Having recently gotten the opportunity not only some watch a live demo of Dark Souls II, but also play it, I thought I'd relay some of the changes and improvements From Software has made with their sequel. Shortly after the game's announcement, Tomohiro Shibuya said he they were trying to make the game more "accessible" to players. This had many players, myself included, a little worried that the game was going to be casualised. At this showing, the folks from From Software made it their duty to differentiate "accessible" from "easy".
Dark Souls had a tendency to be confusing a times, and at once specific instance, it more or less lied to the player. From Software wants to craft an experience that is both fair and unforgiving, and they don't believe leaving players in the dark and misleading them is the way to achieve that. The example the Bandai Namco representative gave was how some players might pick an intelligence build to cast more powerful pyromancies, even though those two things have nothing to do with one another. He insisted that skills and classes would be more well-explained for veterans and newcomers alike. In his words, if players are going to stop playing, it should be because they're getting their ass kicked, not because they can't figure out why they're getting their ass kicked.
In addition, warping from previously discovered bonfires is now available right from the start. The demo I played was fairly linear, though there was one shortcut to discover. The developer assured us that exploration would be rewarded, and that hard core Dark Souls vets would still find plenty of incentive to explore the environment.
Good news for those of you who like to fight dual-handed: fighting with two weapons has been vastly improved. By pressing the "two-handed" button, players with a weapon in each hand will enter a combat stance that lets them pull of a flurry of quick combos in rapid succession. Backstabbing and parrying have been somewhat nerfed, as it's no longer free damage; it's now an attack, and the riposte and backstab strikes I did felt a lot more visceral and involved as a result. Shields can also be wielded with two hands, if you so desire. In fact, they've seen to put a lot of effort into giving players a variety of play styles to try, having been inspired by the antics of PvP players.
All of this is running on a new engine (which, as of now, remains unnamed) that has replaced the PhyreEngine, which also ran Demon's Souls and Disgaea 4. This new engine allows for better lighting and graphics, which looked fantastic in 1080p. One thing that I really loved was how the HUD would fold into itself and eventually fade away when it wasn't relevant. For a game with a large heads up display, this is a great improvement. One noticeable difference in the physics is how barrels have become less static. When the player bumps up against barrels, they wobble slightly, which completely blew my mind. The Xbox One may have dogs, but Dark Souls II has wobbling barrels. Get hyped.
There are some other major changes to the gameplay as well. As the title suggests, there are no night lights in Dark Souls II. Whereas some dark areas in the previous title could be more easily navigated with the Skull Lantern, this game features torches, which can be obtained at designated braziers. Finding them isn't the hard part, however. It's holding onto them that is the problem. Torches take up your left hand, and once you put it away, they are extinguished. This forces the player to either fight in the dark, fight without a shield, or get crafty. Personally, I found it best to lure the enemies into the light, but that won't always work. Expect to be thrust into uncomfortable positions.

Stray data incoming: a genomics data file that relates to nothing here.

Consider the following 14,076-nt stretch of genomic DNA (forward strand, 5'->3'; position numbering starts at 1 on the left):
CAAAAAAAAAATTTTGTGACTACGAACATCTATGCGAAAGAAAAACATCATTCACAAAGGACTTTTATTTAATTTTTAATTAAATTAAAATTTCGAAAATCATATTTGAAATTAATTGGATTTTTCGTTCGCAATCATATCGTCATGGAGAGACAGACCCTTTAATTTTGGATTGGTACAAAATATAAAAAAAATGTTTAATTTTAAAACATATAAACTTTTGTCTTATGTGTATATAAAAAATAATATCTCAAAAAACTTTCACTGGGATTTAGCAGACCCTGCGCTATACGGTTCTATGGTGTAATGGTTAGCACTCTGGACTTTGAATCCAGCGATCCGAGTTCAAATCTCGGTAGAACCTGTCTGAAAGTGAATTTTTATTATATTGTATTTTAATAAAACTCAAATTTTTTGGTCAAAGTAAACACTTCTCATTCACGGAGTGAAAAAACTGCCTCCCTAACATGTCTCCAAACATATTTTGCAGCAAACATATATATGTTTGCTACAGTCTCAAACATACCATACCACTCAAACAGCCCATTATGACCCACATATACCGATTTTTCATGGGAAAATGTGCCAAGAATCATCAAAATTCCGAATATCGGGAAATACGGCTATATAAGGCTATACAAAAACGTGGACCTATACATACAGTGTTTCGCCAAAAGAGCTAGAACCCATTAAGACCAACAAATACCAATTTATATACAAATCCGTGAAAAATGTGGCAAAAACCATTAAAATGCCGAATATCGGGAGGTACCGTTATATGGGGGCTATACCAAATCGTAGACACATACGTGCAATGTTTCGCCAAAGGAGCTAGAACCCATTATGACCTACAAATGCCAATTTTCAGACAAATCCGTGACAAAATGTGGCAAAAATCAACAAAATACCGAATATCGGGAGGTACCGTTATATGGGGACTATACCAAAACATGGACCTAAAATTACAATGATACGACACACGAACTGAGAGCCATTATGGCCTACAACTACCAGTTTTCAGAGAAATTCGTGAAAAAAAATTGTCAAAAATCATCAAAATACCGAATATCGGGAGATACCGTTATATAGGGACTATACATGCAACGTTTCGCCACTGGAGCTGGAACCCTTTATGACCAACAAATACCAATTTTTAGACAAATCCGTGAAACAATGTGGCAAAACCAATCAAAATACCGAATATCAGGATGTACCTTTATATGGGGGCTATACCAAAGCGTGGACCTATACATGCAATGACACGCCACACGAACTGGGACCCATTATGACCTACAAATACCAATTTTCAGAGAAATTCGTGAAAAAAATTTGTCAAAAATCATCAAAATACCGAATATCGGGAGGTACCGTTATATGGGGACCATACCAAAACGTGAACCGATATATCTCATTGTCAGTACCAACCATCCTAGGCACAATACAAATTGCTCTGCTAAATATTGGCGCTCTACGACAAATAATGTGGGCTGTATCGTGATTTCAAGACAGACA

Players can also find new health items called "lifestones". These are a bit quicker to use and easier to find, but they heal you over time, much like the healing items from Demon's Souls. I found these in abundance, and had over well over a dozen (which healed most of my health) in just a couple of small areas. Depending on how enemy drops are balanced, this could make long-term survival between battles and bonfires less of a concern. However, I did notice that the Estus Flask animation seems a bit slower, which gives the game plenty of time to show off its improved AI. I can attest from experience that enemies will rush you mid-animation, when you are at your most vulnerable. That's rough, but that's what I'd do. What they're striving for here is to have the player deal with enemies the same way they would human opponents in PvP. These guys won't be pulling any punches, and neither should you.
Of course, it's those little touches that make Dark Souls feel unique, and this Souls sequel really amps it up a notch. One small detail is that the room before the boss lights up with candles depending on the amount of players killed, further driving hope that hopelessness. The actual boss fight, the "Mirror Knight" was everything I'd expect from a boss in the Souls series. He's hard hitting, but you deal just enough damage so that you never feel as though victory is entirely out-of-reach.
The key here is the same as always: be patient and aware of your surroundings. His most useful attack is his ability to spawn a phantom to aid him in battle. In online play, said phantom can be an invading player, who actually spawns during his mirror attack, which is kind of badass. (as a side note, I really appreciate how logging off or losing connection no longer boots you to the main menu.) Of course, you could always opt-out by playing offline, if you want to be a casual.
Dark Souls II will ship sometime in March of 2014 for PS3, Xbox 360, and PC.
Praise the sun!